Two Sets of Virtues

It occurred to me that there were two sets of virtues, the résumé virtues and the eulogy virtues. The résumé virtues are the skills you bring to the marketplace. The eulogy virtues are the ones that are talked about at your funeral — whether you were kind, brave, honest or faithful. Were you capable of deep love? (David Brooks)

I’ll admit that I’m attracted to the résumé virtues. Who wouldn’t want to be known as a gifted communicator, a beloved pastor, a clear writer, and a successful church planter?

Then there are the eulogy virtues that will never make it onto a résumé. In fact, they may make my résumé less impressive: man of prayer, husband and father who made time for wife and kids, servant who didn’t chase limelight, good friend, man who cared.

A friend of mine was asked by a search committee what he desired if he came to their church. To his credit, he responded with a list that reflected mostly eulogy virtues. It would be great for the church to grow, but what he wanted most, he said, was to love the Lord more, to love his wife more, and so on. It wasn't the answer they expected.

The older I get, the more I recognize my desire for the résumé virtues, and the less I trust this desire. In the end, it’s the eulogy virtues that I really need. I’m praying instead for a character God can use rather than accomplishments others can admire.

The Benefits of an Annual Study Group

Every year I gather with a small group of pastors for a week. We meet the same week every year. The agenda is simple: on Tuesday morning we catch up, and then we get to work under the leadership of a Bible scholar. By the end of the week, we've completed our study of a book of the Bible or a theme (like the parables) and are on our way to being ready to preach what we've studied.

Photo compliments of Chris Brauns

Photo compliments of Chris Brauns

This honestly is a highlight of my year. Some reasons:

The relationships — Having met with the same group for a number of years now, I really appreciate these people and look forward to seeing them every year. There's something about walking with a group of fellow pastors over the long haul, even if you only see them once a year.

The Word — While pastors should always be in the Word, we have to fight for time of study. It is a treat to dedicate a few days to the in-depth study that we crave.

The format — It's one thing to read a commentary. It's another thing to have a commentator in the room. And it's one thing to work alone on the big idea and approach to a sermon based on a text. It's another thing to sit in a room full of sharp people and work on it together.

The break — I am usually tired by this time of year. I've come through winter and Easter, but haven't yet slowed down for summer. This May retreat is a good opportunity to take a breath and begin to slow down, or at least change gears from the frantic pace of ministry.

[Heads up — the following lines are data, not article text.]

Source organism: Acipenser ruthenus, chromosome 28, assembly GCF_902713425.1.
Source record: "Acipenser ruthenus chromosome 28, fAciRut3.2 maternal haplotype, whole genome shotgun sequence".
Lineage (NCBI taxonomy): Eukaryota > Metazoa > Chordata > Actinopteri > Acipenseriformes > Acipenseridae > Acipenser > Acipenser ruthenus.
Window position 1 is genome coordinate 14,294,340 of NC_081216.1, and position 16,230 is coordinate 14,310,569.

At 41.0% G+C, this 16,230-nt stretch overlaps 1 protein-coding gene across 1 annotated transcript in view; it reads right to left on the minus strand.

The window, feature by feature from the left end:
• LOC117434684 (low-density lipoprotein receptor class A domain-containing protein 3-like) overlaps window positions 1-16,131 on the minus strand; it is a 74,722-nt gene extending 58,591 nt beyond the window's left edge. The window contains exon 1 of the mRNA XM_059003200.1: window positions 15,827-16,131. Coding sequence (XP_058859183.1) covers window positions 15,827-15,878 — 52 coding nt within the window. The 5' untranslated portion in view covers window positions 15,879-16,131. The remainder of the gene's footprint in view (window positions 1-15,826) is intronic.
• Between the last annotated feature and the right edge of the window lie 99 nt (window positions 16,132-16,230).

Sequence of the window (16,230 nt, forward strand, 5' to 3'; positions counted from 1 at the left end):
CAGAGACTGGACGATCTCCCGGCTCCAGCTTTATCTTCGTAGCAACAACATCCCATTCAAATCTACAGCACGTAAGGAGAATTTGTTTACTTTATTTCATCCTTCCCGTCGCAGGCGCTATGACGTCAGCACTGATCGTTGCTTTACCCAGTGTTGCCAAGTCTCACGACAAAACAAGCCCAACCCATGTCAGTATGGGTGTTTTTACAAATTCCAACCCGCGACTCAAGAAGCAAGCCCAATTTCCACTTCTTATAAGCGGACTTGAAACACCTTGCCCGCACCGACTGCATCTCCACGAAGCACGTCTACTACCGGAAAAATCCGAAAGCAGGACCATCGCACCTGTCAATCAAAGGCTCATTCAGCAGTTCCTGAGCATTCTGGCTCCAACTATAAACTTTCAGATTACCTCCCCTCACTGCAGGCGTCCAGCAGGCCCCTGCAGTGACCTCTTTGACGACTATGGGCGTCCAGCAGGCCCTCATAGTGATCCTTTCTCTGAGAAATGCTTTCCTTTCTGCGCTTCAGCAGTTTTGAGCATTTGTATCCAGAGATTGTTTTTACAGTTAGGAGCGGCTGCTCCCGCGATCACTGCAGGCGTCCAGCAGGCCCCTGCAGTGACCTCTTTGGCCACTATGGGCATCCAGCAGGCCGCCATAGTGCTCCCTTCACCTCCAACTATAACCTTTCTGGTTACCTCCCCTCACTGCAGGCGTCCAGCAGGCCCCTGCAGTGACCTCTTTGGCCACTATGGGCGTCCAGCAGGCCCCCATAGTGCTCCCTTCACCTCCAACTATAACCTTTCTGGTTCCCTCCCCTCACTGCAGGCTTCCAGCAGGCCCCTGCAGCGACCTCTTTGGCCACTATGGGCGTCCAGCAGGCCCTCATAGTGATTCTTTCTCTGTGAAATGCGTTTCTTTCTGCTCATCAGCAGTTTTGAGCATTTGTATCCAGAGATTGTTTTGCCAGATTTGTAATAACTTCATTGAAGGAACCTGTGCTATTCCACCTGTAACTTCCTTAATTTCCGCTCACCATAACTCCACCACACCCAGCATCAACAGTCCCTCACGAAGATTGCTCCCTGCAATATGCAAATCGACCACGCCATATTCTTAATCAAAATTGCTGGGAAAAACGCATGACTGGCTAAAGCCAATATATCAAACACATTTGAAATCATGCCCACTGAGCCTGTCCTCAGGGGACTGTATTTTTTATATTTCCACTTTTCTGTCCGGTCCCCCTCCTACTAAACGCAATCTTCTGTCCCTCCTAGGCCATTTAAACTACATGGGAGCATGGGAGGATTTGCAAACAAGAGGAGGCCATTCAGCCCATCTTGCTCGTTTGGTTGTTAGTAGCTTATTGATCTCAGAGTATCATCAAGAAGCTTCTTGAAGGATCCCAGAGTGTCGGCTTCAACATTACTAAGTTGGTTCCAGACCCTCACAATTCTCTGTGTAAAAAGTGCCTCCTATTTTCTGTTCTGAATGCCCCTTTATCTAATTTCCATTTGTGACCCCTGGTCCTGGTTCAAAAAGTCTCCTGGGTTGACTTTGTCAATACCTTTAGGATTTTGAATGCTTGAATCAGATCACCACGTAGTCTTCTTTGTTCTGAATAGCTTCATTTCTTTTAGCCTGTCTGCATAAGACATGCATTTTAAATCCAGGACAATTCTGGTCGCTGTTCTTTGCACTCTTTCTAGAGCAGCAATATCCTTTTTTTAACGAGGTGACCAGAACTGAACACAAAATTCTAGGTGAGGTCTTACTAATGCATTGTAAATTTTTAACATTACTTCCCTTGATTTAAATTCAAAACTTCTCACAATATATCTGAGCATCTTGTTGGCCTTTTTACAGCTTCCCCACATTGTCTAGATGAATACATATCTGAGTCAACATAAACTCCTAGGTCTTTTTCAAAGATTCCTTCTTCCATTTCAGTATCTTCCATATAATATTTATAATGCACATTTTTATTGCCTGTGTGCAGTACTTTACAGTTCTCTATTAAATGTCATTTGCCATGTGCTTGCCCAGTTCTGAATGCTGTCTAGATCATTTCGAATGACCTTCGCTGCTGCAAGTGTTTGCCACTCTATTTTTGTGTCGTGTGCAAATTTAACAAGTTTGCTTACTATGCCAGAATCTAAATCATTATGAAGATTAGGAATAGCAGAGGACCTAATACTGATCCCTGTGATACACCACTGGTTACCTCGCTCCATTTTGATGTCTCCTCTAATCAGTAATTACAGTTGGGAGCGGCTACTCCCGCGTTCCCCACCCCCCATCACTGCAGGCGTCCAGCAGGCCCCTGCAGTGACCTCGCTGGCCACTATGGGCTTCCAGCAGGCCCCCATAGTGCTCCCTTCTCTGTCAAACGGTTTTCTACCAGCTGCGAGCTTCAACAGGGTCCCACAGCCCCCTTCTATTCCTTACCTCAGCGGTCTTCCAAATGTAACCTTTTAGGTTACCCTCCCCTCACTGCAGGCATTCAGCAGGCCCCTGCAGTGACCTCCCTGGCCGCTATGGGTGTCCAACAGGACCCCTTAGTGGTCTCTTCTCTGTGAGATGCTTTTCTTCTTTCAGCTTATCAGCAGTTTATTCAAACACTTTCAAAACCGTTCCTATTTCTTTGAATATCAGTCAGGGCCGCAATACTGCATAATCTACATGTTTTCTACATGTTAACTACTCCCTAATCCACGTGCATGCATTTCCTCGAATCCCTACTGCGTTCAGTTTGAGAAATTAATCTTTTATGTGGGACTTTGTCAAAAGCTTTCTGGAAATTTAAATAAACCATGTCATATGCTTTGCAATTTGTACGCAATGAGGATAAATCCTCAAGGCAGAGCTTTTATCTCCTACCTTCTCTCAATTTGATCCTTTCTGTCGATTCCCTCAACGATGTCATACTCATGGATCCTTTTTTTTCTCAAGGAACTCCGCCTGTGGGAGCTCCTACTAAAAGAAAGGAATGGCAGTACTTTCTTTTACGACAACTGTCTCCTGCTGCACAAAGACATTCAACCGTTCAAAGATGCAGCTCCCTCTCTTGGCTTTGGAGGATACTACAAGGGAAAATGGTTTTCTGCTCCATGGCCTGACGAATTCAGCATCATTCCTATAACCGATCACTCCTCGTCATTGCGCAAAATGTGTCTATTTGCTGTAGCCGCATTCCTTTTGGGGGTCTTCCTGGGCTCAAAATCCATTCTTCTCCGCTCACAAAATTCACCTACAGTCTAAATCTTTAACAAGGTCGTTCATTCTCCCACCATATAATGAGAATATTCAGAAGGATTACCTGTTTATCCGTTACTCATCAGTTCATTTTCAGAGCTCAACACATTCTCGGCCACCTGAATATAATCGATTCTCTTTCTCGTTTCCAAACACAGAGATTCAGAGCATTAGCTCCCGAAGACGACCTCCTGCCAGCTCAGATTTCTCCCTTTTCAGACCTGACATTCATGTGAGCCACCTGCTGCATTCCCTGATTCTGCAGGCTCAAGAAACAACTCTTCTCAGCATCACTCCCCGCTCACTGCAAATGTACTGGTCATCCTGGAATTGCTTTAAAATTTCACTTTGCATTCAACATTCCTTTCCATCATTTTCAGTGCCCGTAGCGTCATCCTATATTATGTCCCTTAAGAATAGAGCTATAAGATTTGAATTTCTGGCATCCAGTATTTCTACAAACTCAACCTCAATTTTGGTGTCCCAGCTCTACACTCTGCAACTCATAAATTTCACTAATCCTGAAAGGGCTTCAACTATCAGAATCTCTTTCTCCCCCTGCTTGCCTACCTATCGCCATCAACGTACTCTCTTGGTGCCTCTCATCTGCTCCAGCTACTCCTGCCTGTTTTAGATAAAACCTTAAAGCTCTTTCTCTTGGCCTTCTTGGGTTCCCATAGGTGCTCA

We're not the only ones who do this. Other formal and informal groups hold retreats or colloquiums. It meets a real need.

If you know some like-minded pastors with a high commitment to the Word, and they're interested in dedicating a few days a year to this kind of thing, then you have a lot of what's needed. I'll bet you can find a Bible scholar (completely optional) who would be delighted to help you work through a portion of Scripture as you prepare to preach it.

I've often wondered why groups like this aren't more common. Try it. Big conferences are good, but I'd trade ten of them for one of these.

Thankful

I’m attending an annual retreat this week with a group of pastors. I blogged about this a couple of years ago. I think every pastor should consider starting or joining such a group. I find it much more helpful than a big conference — and that’s not a slam against the big conferences.

Study Retreat for Pastors — photo compliments of Chris Brauns

Study Retreat for Pastors — photo compliments of Chris Brauns

I was struck by something that one of the pastors prayed yesterday. He thanked God for the retreat. and then mentioned that there are many in the world who would kill to be part of something like this. It’s true, and I don’t think about this enough.

It’s easy to overlook how blessed we are, and it’s tragic. To have the time, to have the money, to have access to scholars, to have over 4,400 resources in my Logos library, to enjoy the company of pastor friends, to have the privilege of being in vocational ministry are all incredible privileges I am prone to overlook. God forbid me from taking them for granted or developing an attitude of entitlement.

We’ve received much. What will we do with what we’ve been given?

Answering Life's Two Most Haunting Questions

I’m in the middle of reading Russ Ramsey’s excellent book Behold the King of Glory: A Narrative of the Life, Death, and Resurrection of Jesus Christ as we come to Easter. It’s good, but I had a moment yesterday when I recognized myself in the book, and it wasn’t pretty.